Administrative Updates to the General Requirements Bulletin for Admission to the Examination for Registration To Practice in Patent Cases Before the United States Patent and Trademark Office, 15467-15469 [2021-05940]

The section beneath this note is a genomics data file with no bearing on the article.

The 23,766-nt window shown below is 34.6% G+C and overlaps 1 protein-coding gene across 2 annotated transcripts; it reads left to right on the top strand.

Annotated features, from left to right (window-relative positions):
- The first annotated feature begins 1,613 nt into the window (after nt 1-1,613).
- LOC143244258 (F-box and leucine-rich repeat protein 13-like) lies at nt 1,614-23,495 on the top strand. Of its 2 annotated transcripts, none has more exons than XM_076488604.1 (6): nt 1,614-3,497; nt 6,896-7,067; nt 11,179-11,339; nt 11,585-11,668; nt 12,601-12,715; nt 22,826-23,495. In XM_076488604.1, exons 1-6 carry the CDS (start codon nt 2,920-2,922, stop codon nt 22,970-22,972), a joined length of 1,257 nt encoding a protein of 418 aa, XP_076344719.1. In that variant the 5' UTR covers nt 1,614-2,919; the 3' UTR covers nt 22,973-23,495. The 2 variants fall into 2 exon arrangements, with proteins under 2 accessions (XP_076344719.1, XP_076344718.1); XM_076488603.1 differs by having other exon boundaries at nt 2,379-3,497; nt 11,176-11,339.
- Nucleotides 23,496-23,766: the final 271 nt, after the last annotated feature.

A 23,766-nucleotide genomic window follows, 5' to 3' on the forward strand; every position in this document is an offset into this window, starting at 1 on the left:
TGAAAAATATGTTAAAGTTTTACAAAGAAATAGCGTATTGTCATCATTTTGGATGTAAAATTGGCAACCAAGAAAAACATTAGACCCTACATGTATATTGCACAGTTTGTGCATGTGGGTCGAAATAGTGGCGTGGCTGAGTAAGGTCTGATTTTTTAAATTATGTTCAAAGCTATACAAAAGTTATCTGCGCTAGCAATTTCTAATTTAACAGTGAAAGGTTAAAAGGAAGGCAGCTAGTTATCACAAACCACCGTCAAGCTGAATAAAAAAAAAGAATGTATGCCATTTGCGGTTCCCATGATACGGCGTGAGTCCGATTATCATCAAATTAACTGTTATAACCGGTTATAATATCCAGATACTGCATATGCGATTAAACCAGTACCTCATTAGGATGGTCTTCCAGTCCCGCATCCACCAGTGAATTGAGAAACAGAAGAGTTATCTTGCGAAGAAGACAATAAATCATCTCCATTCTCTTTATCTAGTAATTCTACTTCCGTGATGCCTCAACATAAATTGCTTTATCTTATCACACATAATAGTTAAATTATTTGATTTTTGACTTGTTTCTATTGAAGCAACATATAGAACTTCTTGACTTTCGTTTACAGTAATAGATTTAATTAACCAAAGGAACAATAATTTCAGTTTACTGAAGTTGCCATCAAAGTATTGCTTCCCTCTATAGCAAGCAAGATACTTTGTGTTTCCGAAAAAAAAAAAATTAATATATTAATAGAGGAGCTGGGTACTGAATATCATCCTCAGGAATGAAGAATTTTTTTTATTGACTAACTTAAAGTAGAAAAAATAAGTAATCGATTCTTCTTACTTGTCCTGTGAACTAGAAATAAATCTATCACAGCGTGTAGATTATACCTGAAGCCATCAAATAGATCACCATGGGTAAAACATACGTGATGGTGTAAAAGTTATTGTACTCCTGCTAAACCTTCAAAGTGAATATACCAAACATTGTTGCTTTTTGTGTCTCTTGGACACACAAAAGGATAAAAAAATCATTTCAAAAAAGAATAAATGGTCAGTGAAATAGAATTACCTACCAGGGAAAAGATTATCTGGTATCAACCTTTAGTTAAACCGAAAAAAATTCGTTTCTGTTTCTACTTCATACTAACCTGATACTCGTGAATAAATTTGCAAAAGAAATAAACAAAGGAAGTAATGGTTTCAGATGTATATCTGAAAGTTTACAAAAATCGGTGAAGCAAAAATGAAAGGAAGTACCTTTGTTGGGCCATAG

Download as PDF Federal Register / Vol. 86, No. 54 / Tuesday, March 23, 2021 / Notices expansion of existing technologies and supporting the country’s homeland security, national defense, and other critical needs of government missions. NTIA will post a detailed agenda on its website, http://www.ntia.gov/category/ csmac, prior to the meeting. To the extent that the meeting time and agenda permit, any member of the public may address the Committee regarding the agenda items. See Open Meeting and Public Participation Policy, available at http://www.ntia.gov/category/csmac. Time and Date: The meeting will be held on April 8, 2021, from 1:00 p.m. to 3:00 p.m. EDT. The meeting time and the agenda topics are subject to change. Please refer to NTIA’s website, http:// www.ntia.gov/category/csmac, for the most up-to-date meeting agenda and access information. Place: This meeting will be conducted in an electronic format and open to the public via audio teleconference. Individuals requiring accommodations are asked to notify Mr. Richardson at (202) 482–4156 or arichardson@ntia.gov at least ten (10) business days before the meeting. Status: Interested parties are invited to join the teleconference and to submit written comments to the Committee at any time before or after the meeting. Parties wishing to submit written comments for consideration by the Committee in advance of the meeting are strongly encouraged to submit their comments in Microsoft Word and/or PDF format via electronic mail to arichardson@ntia.gov. Comments may also be sent via postal mail to Commerce Spectrum Management Advisory Committee, National Telecommunications and Information Administration, 1401 Constitution Avenue NW, Room 4600, Washington, DC 20230. It would be helpful if paper submissions also include a compact disc (CD) that contains the comments in one or both of the file formats specified above. CDs should be labeled with the name and organizational affiliation of the filer. Comments must be received five (5) business days before the scheduled meeting date in order to provide sufficient time for review. Comments received after this date will be distributed to the Committee, but may not be reviewed prior to the meeting. Additionally, please note that there may be a delay in the distribution of comments submitted via postal mail to Committee members. Records: NTIA maintains records of all Committee proceedings. Committee records are available for public inspection at NTIA’s Washington, DC office at the address above. Documents including the Committee’s charter, VerDate Sep<11>2014 17:45 Mar 22, 2021 Jkt 253001 member list, agendas, minutes, and reports are available on NTIA’s website at http://www.ntia.gov/category/csmac. Dated: March 18, 2021. Kathy Smith, Chief Counsel, National Telecommunications and Information Administration. [FR Doc. 2021–05976 Filed 3–22–21; 8:45 am] BILLING CODE 3510–60–P DEPARTMENT OF COMMERCE Patent and Trademark Office [Docket No. PTO–P–2021–0005] Administrative Updates to the General Requirements Bulletin for Admission to the Examination for Registration To Practice in Patent Cases Before the United States Patent and Trademark Office United States Patent and Trademark Office, Department of Commerce. ACTION: Request for comments. AGENCY: This request for comments seeks public input on proposed administrative updates to the General Requirements Bulletin for Admission to the Examination for Registration to Practice in Patent Cases Before the United States Patent and Trademark Office (GRB). There are three categories of technical and scientific qualifications that may typically make applicants eligible: Category A for specified bachelor’s degrees, Category B for other bachelor’s degrees with technical and scientific training, and Category C for practical engineering or scientific experience, which may be demonstrated by passing the Fundamentals of Engineering test. The United States Patent and Trademark Office (Office or USPTO) evaluates the criteria for applicants to sit for the registration examination on an ongoing basis. Based on this ongoing evaluation, the USPTO is looking into changing the criteria to: Add common Category B degrees to Category A, accept advanced degrees (i.e., master’s and doctoral degrees) under Category A, and accept a combination of core sciences under Category B, Options 2 and 4, so long as one of the core science courses has a lab component. DATES: Comment Deadline Date: Written comments must be received on or before May 24, 2021. ADDRESSES: For reasons of government efficiency, comments must be submitted through the Federal eRulemaking Portal at www.regulations.gov. To submit comments via the portal, one should SUMMARY: PO 00000 Frm 00016 Fmt 4703 Sfmt 4703 15467 enter docket number PTO–P–2021–0005 on the homepage and click ‘‘Search.’’ The site will provide search results listing all documents associated with this docket. Commenters can find a reference to this notice and click on the ‘‘Comment’’ icon, complete the required fields, and enter or attach their comments. Attachments to electronic comments will be accepted in portable document format (PDF) or DOCX format. Because comments will be made available for public inspection, information that the submitter does not desire to make public, such as an address or phone number, should not be included in the comments. Visit the Federal eRulemaking Portal for additional instructions on providing comments via the portal. If electronic submission of and access to comments is not feasible due to a lack of access to a computer and/or the internet, please contact the USPTO using the contact information below for special instructions. FOR FURTHER INFORMATION CONTACT: William Covey, OED Director, by telephone at 571–272–4097 or by email at oed@uspto.gov. SUPPLEMENTARY INFORMATION: Summary In this request for comments, the Office seeks feedback and information regarding proposed administrative updates to the GRB to the criteria of applicants who sit for the registration examination. Background The Director of the USPTO is given statutory authority to require a showing by patent practitioners that they possess ‘‘the necessary qualifications to render applicants or other persons valuable service, advice, and assistance in the presentation or prosecution of their applications or other business before the Office.’’ 35 U.S.C. 2(b)(2)(D). Thus, courts have determined that the USPTO Director bears primary responsibility for protecting the public from unqualified practitioners. Pursuant to that responsibility, USPTO regulations provide that registration to practice in patent matters before the USPTO requires a practitioner to, inter alia, demonstrate possession of scientific and technical qualifications.1 The role of patent 1 Legal representation before Federal agencies is generally governed by the provisions of 5 U.S.C. 500, which effectively defers to the individual States as to who may act as an attorney. That statute, however, provides a specific exception for representation in patent matters before the USPTO. E:\FR\FM\23MRN1.SGM Continued 23MRN1 15468 Federal Register / Vol. 86, No. 54 / Tuesday, March 23, 2021 / Notices practitioners with scientific and technical backgrounds in providing full and clear patent specifications and claims has long been acknowledged. The USPTO publishes the GRB that sets forth guidance for establishing possession of scientific and technical qualifications. The GRB is available at www.uspto.gov/sites/default/files/ documents/OED_GRB.pdf. The GRB lists three categories of scientific and technical qualifications that typically make one eligible for admission to the registration examination: (1) Category A for specified bachelor’s degrees, (2) Category B for other bachelor’s degrees with technical and scientific training, and (3) Category C for individuals who rely on practical engineering or scientific experience and have passed the Fundamentals of Engineering test. If a candidate for registration does not qualify under any of the categories listed in the GRB, the USPTO will conduct an independent review for compliance with the scientific and technical qualifications. The OED has evaluated, and continues to evaluate, the list of typically qualifying training set forth in the GRB. These evaluations seek to clarify guidance on what will satisfy the scientific and technical qualifications and to identify possible areas of improved administrative efficiency. The following proposals reflect the results of those evaluations. Request for Public Comments The Office seeks written comments from the public on proposed administrative updates to the GRB for those who sit for the registration examination. The goal of the proposed updates is to ensure fairness in the application process while also ensuring that patent practitioners who represent inventors are qualified, understand the technology, and are able to communicate effectively with inventors regarding the technical features of the invention. The Office welcomes any comments from the public on the proposals covered in this notice. The Office also poses specific questions below and invites public feedback on those questions. Proposal 1: Add Common Category B Degrees to Category A As explained further in the GRB, bachelor’s degrees listed under Category A present prima facie evidence of the requisite technical and scientific 5 U.S.C. 500(e). See 35 U.S.C. 2(b)(2)(D) [formerly 35 U.S.C. 31]. VerDate Sep<11>2014 17:45 Mar 22, 2021 Jkt 253001 qualifications. Currently, the bachelor’s degree may be in one of the following subjects: Biology, biochemistry, botany, computer science, electronics technology, food technology, general chemistry, marine technology, microbiology, molecular biology, organic chemistry, pharmacology, physics, textile technology, aeronautical engineering, agricultural engineering, biomedical engineering, ceramic engineering, chemical engineering, civil engineering, computer engineering, electrical engineering, electrochemical engineering, engineering physics, general engineering, geological engineering, industrial engineering, mechanical engineering, metallurgical engineering, mining engineering, nuclear engineering, and petroleum engineering. Acceptable computer science degrees must be accredited by the Computer Science Accreditation Commission of the Computing Sciences Accreditation Board or by the Computing Accreditation Commission of the Accreditation Board for Engineering and Technology on or before the date the degree was awarded. Starting in early 2020, the OED undertook a review of Category B applications to identify bachelor’s degrees that are routinely accepted as demonstrating the requisite scientific and technical qualifications. This review is ongoing. Based on the analysis to date, and understanding that Category A cannot be an exhaustive list of all degrees that would qualify and that current practice is to accept degrees wherein the transcript demonstrates equivalence to a Category A degree (for example, molecular cell biology may be equivalent to biology), the Office proposes expanding the list of Category A degrees to expressly include the following degrees that are routinely accepted: Aerospace engineering, bioengineering, biological science, biophysics, electronics engineering, genetic engineering, genetics, marine engineering, materials engineering, materials science, neuroscience, ocean engineering, and textile engineering. Listing these Category B degrees under Category A would improve operating efficiency and streamline the application process for prospective patent practitioners. The USPTO invites comments on the inclusion of any of these degrees in Category A, as well as any additional degrees that should be considered. Proposal 2: Accept Advanced Degrees Under Category A Category A does not currently include post-baccalaureate degrees. The USPTO PO 00000 Frm 00017 Fmt 4703 Sfmt 4703 proposes updating the GRB to list possession of a master’s or a doctoral degree in a Category A subject as demonstrating acceptable technical and scientific training. The USPTO invites comment on whether to include master’s or doctoral degrees in a Category A subject as qualifying technical and scientific training. Proposal 3: Accept a Combination of Core Sciences Under Category B, Option 4 Category B, Option 4 in the GRB requires a combination of 40 credit hours in acceptable technical and scientific courses, including at least 8 hours in either chemistry with a lab or 8 hours in physics with a lab. Category B, Option 2, which focuses on training in biology and related sciences, has a similar requirement. The requirement for lab-based core science courses is meant to ensure familiarity with the processes involved in conducting valid experiments, the scientific method, and proper analysis of scientific data. However, it is not clear whether multiple courses in either chemistry or physics alone, with a lab, provide an appreciable benefit over general core science training. Accordingly, the USPTO proposes revising Category B, Option 4 by changing ‘‘8 semester hours in chemistry or 8 semester hours of physics . . . obtained in two sequential courses, each containing a lab’’ to ‘‘eight semester hours in a combination of chemistry, physics, and/or biology, with at least one course including a lab.’’ Category B, Option 2, which already requires training in biology, would be revised to require at least ‘‘eight semester hours in a combination of chemistry and physics, with at least one course including a lab.’’ The USPTO invites comments on whether to change the requirement under Category B, Option 4 from two sequential courses in chemistry or physics, each containing a lab, to that of eight semester hours in a combination of chemistry, physics, and/ or biology, with at least one course including a lab, and whether to change the similar requirement under Category B, Option 2 to eight semester hours in a combination of chemistry and physics, with at least one course including a lab. Questions Regarding Administrative Updates to the General Requirements Bulletin for Admission to the Examination for Registration To Practice in Patent Cases Before the United States Patent and Trademark Office As noted above, the Office welcomes comments from the public on any portion of the proposed updates to the E:\FR\FM\23MRN1.SGM 23MRN1 Federal Register / Vol. 86, No. 54 / Tuesday, March 23, 2021 / Notices General Requirements Bulletin for registration to practice in patent matters. The Office is particularly interested in the public’s input on the following questions: 1. What additional degrees should qualify under Category A? 2. Should the USPTO include master’s or doctoral degrees in a Category A subject as qualifying technical and scientific training? 3. Should the USPTO change the Category B requirement of two sequential courses in chemistry or physics, each containing a lab to that of eight semester hours in a combination of chemistry, physics, and/or biology, with at least one course including a lab for Option 4; and to eight semester hours in a combination of chemistry and physics, with at least one course including a lab for Option 2? Andrew Hirshfeld, Commissioner for Patents, Performing the Functions and Duties of the Under Secretary of Commerce for Intellectual Property and Director of the United States Patent and Trademark Office. [FR Doc. 2021–05940 Filed 3–22–21; 8:45 am] BILLING CODE 3510–16–P CONTACT PERSON FOR MORE INFORMATION: Alberta E. Mills, Office of the Secretary, U.S. Consumer Product Safety Commission, 4330 East-West Highway, Bethesda, MD 20814, 301–504–7479 (Office) or 240–863–8938 (Cell). Dated: March 18, 2021. Alberta E. Mills, Commission Secretary. [FR Doc. 2021–06017 Filed 3–19–21; 11:15 am] BILLING CODE 6355–01–P DEPARTMENT OF DEFENSE Defense Acquisition Regulations System [Docket Number DARS–2020–0047; OMB Control Number 0750–0003] Information Collection Requirement; Defense Federal Acquisition Regulation Supplement; Requests for Reimbursement Under Section 3610 of the CARES Act Defense Acquisition Regulations System, Department of Defense (DoD). ACTION: Notice. AGENCY: The Defense Acquisition Regulations System has submitted to OMB for clearance, the following proposal for collection of information under the provisions of the Paperwork Reduction Act. DATES: Consideration will be given to all comments received by April 22, 2021. SUPPLEMENTARY INFORMATION: Title and OMB Number: Defense Federal Acquisition Regulation Supplement (DFARS), Requests for Reimbursement under Section 3610 of the CARES Act; OMB Control Number 0750–0003. Type of Request: Extension of a currently approved collection. Obligation to Respond: Required to obtain or retain benefits. Affected Public: Businesses or other for-profit and not-for-profit institutions. Number of Respondents: 16,224. Responses per Respondent: 1.5 approximately. Annual Responses: 24,337. Average Burden per Response: 63 hours approximately. Annual Burden Hours: 1,523,053. Reporting Frequency: On occasion. Needs and Uses: Section 3610 of the Coronavirus Aid, Relief and Economic Security (CARES) Act (Pub. L. 116–136), enacted on March 27, 2020, authorizes, but does not require, contracting officers to modify contracts and other agreements, without consideration, to reimburse contractors for paid leave a SUMMARY: CONSUMER PRODUCT SAFETY COMMISSION Sunshine Act Meeting Notices Thursday, March 25, 2021, 10:00 a.m.–11:00 a.m. PLACE: Due to the COVID–19 Pandemic, the meetings will be held remotely. STATUS: Commission Meeting—Open to the Public. MATTERS TO BE CONSIDERED: Decisional Matters: Notice of Availability—Proposed Guidance for Industry and Test Method Developers: CPSC Staff Evaluation of Alternative Test Methods and Integrated Testing Approaches and Data Generated from Such Methods to Support FHSA Labeling Requirements FY 2021 Mid-Year Review All attendees should preregister for the Webinar. To pre-register for the Webinar, please visit: https:// attendee.gotowebinar.com/register/ 3191636378501841677. TIME AND DATE: Thursday, March 25, 2021; 11:00 a.m.–12:00 p.m. PLACE: Due to the COVID–19 Pandemic, this meeting will be held remotely. STATUS: Commission Meeting—Closed to the Public. MATTERS TO BE CONSIDERED: Decisional matter. TIME AND DATE: VerDate Sep<11>2014 17:45 Mar 22, 2021 Jkt 253001 PO 00000 Frm 00018 Fmt 4703 Sfmt 4703 15469 contractor provides to keep its employees or subcontractors in a ready state, including to protect the life and safety of Government and contractor personnel, during the public health emergency declared for Coronavirus Disease (COVID–19). A contractor request for reimbursement under section 3610 must include sufficient documentation to support the request and enable the contracting officer to determine whether a contractor is eligible for reimbursement under section 3610 and, if so, the amount of reimbursement to provide to a contractor. Contractors’ requests for reimbursement under section 3610 will vary in dollar amount and complexity; as such, so will the amount and type of information needed from a contractor to support their reimbursement request. Based on this variation, contracting officers will use one of three DoD reimbursement checklists to advise contractors of the information needed to support their request. The information described in the checklists is necessary to collect from contractors in order to ensure that contracting officers are able to determine whether to approve the request for reimbursement and expediently modify the affected contract(s) for the authorized reimbursement amount. Section 3610 also requires that any reimbursements made under its authority are reduced by the amount of credit a contractor is allowed under other provisions of the CARES Act and division G of the Families First Coronavirus Response Act (FFCRA) (Pub. L. 116–127). As the status of such credits may not be known at the time of reimbursement, DFARS clause 252.243– 7999, Section 3610 Reimbursement (Deviation 2020–O0021), requires contractors to notify the contracting officer of any credits received after receiving reimbursement under section 3610 and make any repayment, as necessary, to comply with the requirements of section 3610. This information is necessary so that contracting officers may comply with the provisions of section 3610. Comments and recommendations on the proposed information collection should be sent to Ms. Susan Minson, DoD Desk Officer, at Oira_submission@ omb.eop.gov. Please identify the proposed information collection by DoD Desk Officer and the Docket ID number and title of the information collection. You may also submit comments, identified by docket number and title, by the following method: Federal eRulemaking Portal: https:// E:\FR\FM\23MRN1.SGM 23MRN1